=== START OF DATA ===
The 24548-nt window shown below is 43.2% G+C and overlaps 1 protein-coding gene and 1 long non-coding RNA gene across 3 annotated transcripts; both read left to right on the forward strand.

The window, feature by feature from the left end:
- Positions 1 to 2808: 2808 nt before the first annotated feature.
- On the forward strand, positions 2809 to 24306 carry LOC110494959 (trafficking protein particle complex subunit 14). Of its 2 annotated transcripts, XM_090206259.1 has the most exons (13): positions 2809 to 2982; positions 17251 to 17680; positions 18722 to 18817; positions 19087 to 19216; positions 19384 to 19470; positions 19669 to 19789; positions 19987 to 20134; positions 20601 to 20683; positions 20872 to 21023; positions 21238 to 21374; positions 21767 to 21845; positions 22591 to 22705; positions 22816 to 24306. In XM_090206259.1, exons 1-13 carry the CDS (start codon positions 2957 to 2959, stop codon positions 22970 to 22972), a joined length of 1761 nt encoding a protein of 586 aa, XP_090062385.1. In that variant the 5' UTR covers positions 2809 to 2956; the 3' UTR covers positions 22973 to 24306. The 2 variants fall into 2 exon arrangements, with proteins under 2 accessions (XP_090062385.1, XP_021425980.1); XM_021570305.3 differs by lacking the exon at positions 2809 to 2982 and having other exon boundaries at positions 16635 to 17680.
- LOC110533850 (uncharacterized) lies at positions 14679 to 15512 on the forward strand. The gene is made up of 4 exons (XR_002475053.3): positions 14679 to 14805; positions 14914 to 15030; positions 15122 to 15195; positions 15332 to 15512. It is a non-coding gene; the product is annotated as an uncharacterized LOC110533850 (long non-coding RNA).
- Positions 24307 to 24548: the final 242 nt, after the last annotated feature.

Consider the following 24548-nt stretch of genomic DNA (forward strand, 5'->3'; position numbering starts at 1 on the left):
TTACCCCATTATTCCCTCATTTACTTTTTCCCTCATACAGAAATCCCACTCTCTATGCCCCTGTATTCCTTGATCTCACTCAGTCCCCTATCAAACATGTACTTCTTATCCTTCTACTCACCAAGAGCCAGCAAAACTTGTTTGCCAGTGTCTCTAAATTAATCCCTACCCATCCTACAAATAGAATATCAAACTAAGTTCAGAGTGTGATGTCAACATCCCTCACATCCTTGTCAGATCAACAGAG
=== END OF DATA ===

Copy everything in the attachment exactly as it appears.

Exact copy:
The 24548-nt window shown below is 43.2% G+C and overlaps 1 protein-coding gene and 1 long non-coding RNA gene across 3 annotated transcripts; both read left to right on the forward strand.

The window, feature by feature from the left end:
- Positions 1 to 2808: 2808 nt before the first annotated feature.
- On the forward strand, positions 2809 to 24306 carry LOC110494959 (trafficking protein particle complex subunit 14). Of its 2 annotated transcripts, XM_090206259.1 has the most exons (13): positions 2809 to 2982; positions 17251 to 17680; positions 18722 to 18817; positions 19087 to 19216; positions 19384 to 19470; positions 19669 to 19789; positions 19987 to 20134; positions 20601 to 20683; positions 20872 to 21023; positions 21238 to 21374; positions 21767 to 21845; positions 22591 to 22705; positions 22816 to 24306. In XM_090206259.1, exons 1-13 carry the CDS (start codon positions 2957 to 2959, stop codon positions 22970 to 22972), a joined length of 1761 nt encoding a protein of 586 aa, XP_090062385.1. In that variant the 5' UTR covers positions 2809 to 2956; the 3' UTR covers positions 22973 to 24306. The 2 variants fall into 2 exon arrangements, with proteins under 2 accessions (XP_090062385.1, XP_021425980.1); XM_021570305.3 differs by lacking the exon at positions 2809 to 2982 and having other exon boundaries at positions 16635 to 17680.
- LOC110533850 (uncharacterized) lies at positions 14679 to 15512 on the forward strand. The gene is made up of 4 exons (XR_002475053.3): positions 14679 to 14805; positions 14914 to 15030; positions 15122 to 15195; positions 15332 to 15512. It is a non-coding gene; the product is annotated as an uncharacterized LOC110533850 (long non-coding RNA).
- Positions 24307 to 24548: the final 242 nt, after the last annotated feature.

Consider the following 24548-nt stretch of genomic DNA (forward strand, 5'->3'; position numbering starts at 1 on the left):
TTACCCCATTATTCCCTCATTTACTTTTTCCCTCATACAGAAATCCCACTCTCTATGCCCCTGTATTCCTTGATCTCACTCAGTCCCCTATCAAACATGTACTTCTTATCCTTCTACTCACCAAGAGCCAGCAAAACTTGTTTGCCAGTGTCTCTAAATTAATCCCTACCCATCCTACAAATAGAATATCAAACTAAGTTCAGAGTGTGATGTCAACATCCCTCACATCCTTGTCAGATCAACAGAG